If I had to describe the transition from college to professional life in one word, it would be “silent.” One of the saddest realities of contemporary office culture is the slow, perverse death of the spoken word. Whilst so many indigenous languages, from Australia to the Amazon, are perishing out of lack of a written form, our own, world-annihilating culture and language seems to be evolving in the opposite way. With so much text-based technology, we’re putting our voice boxes on mute, replacing them with our fingers as our primary mode of communication. This virtually-enforced silence means that one of the most refreshing parts of returning to the classroom is its sounds.
We live under the hegemonic death grip of Outlook, the dictatorship of the keystroke. Undoubtedly, the internet and the subsequent rise of new media are wonderful, democratizing things. But I do believe that our lives, enacted increasingly before screens more so than off of them, are disconnecting. Whether it’s cube farm chattel sending one line emails or google talk chatting, or the millions of teenage boys enacting their lives virtually in massive multiplayer online role playing games, the marvelously complex, intricate layers of social interaction our ancestors assembled are being rewritten, all too often on a spectrum of black and white, in the language of 1s and 0s.
There is something painfully unnatural about having relationships with colleagues in which you do not exchange words in person, not even by the water cooler, but in which group emails are filled with obligatory words of impersonal warmth. It came to represent my post-collegiate life in America, the hyper-social chatter of the campus and the zeal of classroom debate replaced by the sterile solitude of rush-hour commutes from my office PC to my personal laptop, the majority of the spoken language which entered my ears being piped in, of course, as songs via my iPod. It felt hollow, and I wanted out.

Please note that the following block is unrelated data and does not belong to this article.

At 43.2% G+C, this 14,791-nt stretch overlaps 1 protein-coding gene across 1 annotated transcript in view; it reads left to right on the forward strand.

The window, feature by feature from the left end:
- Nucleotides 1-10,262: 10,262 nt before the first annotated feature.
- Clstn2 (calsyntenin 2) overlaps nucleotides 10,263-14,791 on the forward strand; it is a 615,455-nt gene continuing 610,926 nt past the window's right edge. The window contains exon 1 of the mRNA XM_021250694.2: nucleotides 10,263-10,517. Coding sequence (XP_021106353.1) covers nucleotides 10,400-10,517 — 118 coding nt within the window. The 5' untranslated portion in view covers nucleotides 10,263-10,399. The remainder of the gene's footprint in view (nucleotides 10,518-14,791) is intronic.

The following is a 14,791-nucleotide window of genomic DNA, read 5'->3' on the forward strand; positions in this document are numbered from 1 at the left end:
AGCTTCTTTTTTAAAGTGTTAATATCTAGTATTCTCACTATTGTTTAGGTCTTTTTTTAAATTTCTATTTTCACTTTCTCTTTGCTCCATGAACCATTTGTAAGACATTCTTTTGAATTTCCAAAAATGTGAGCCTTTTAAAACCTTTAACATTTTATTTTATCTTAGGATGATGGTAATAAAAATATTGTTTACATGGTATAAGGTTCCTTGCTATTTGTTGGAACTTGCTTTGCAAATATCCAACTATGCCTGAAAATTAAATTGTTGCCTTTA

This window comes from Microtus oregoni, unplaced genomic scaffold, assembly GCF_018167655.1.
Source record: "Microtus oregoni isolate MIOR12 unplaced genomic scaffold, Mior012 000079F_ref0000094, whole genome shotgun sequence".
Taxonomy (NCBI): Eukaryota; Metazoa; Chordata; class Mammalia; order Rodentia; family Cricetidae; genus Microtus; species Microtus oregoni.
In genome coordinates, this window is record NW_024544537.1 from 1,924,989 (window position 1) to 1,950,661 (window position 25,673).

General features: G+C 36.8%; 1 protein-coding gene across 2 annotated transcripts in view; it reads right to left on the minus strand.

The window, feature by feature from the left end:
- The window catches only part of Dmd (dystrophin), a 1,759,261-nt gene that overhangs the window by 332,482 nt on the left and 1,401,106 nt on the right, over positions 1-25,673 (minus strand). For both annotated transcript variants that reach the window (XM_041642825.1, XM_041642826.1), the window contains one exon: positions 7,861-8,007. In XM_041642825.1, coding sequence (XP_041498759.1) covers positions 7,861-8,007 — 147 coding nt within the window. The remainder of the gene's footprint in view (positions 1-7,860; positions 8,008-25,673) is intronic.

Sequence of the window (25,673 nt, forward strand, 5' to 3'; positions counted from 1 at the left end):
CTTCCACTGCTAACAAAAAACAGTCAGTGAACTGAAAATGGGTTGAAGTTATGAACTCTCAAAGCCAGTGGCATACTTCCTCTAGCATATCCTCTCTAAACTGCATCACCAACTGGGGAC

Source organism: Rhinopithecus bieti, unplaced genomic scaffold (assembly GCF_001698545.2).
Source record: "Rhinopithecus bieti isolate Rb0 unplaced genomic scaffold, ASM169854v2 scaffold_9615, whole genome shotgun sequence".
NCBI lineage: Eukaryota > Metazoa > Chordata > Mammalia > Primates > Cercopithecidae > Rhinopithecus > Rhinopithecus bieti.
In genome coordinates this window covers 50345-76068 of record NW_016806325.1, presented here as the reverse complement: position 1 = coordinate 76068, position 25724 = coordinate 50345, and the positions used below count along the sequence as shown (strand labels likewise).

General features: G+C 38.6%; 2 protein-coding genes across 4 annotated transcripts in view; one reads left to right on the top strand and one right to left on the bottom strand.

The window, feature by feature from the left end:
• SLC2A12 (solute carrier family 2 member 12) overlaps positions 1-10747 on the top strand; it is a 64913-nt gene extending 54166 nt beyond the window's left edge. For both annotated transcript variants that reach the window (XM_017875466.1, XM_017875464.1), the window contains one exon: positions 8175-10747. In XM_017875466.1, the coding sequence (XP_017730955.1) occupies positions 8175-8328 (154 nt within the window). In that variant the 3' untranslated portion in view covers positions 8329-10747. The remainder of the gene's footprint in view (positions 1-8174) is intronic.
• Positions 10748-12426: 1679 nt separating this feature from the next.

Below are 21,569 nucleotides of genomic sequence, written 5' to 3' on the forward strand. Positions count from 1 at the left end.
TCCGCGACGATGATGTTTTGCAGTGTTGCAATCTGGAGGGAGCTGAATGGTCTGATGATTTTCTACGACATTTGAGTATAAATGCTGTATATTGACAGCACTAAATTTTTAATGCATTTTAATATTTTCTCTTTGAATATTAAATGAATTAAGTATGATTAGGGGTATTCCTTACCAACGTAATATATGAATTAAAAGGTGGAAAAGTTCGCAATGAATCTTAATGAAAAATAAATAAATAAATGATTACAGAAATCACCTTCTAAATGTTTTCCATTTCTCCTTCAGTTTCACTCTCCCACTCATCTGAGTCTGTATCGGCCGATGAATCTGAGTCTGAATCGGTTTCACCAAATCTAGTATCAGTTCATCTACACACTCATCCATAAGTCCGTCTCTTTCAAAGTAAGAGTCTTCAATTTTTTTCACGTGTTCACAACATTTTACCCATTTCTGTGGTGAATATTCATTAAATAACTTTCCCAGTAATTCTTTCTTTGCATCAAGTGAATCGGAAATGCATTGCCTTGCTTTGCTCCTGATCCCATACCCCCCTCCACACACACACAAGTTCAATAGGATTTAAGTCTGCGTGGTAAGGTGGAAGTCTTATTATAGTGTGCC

And so I have re-entered the classroom, this time though as teacher, my pupils a blanker slate of Chinese children, simultaneously rowdy and sweet. Of all the official religious buildings that Chinese faithfully tour during their holidays, the one most commonly visited largely goes unacknowledged. I refer, but of course, to the classroom. From centuries past, when passing the Civil Servant entrance exam was a peasant child’s sole ticket to a better life, through to the present, where the GREs and TOEFL lead even further out toward the hallowed climes of Cambridge and New Haven, education has in many ways served as the national altar of an atheist China. In this post-Mao, helter-skelter period of “Capitalism with Chinese-Socialist Characteristics”, this seems true, now more than ever.
It is with this understanding that I entered the two schools at which I teach. Both of them are thoroughly modern boarding private schools, where homeroom teachers call sleepy pupils out of bed, where tuition runs parents a tidy 20,000 yuan per semester, and where they can afford to hire expensive foreigners to improve their spoken English. One of them, a full K-12 school on the outskirts of Chengdu, with its gleaming glass cafeteria and immaculately sculpted pathways, resembles an American college campus. A lofty soundtrack of classical, Chinese vocal, and, rather humorously, fierce tango music is broadcast by speakers throughout the school, signaling the end of periods, energizing morning group exercise and synchronized eye massage. During the two hour lunch siesta, we foreigners are provided with a large six-bedded room in which to nap, and we have our own office, whose sign above the door reads: “Foreign Teaches The Office.”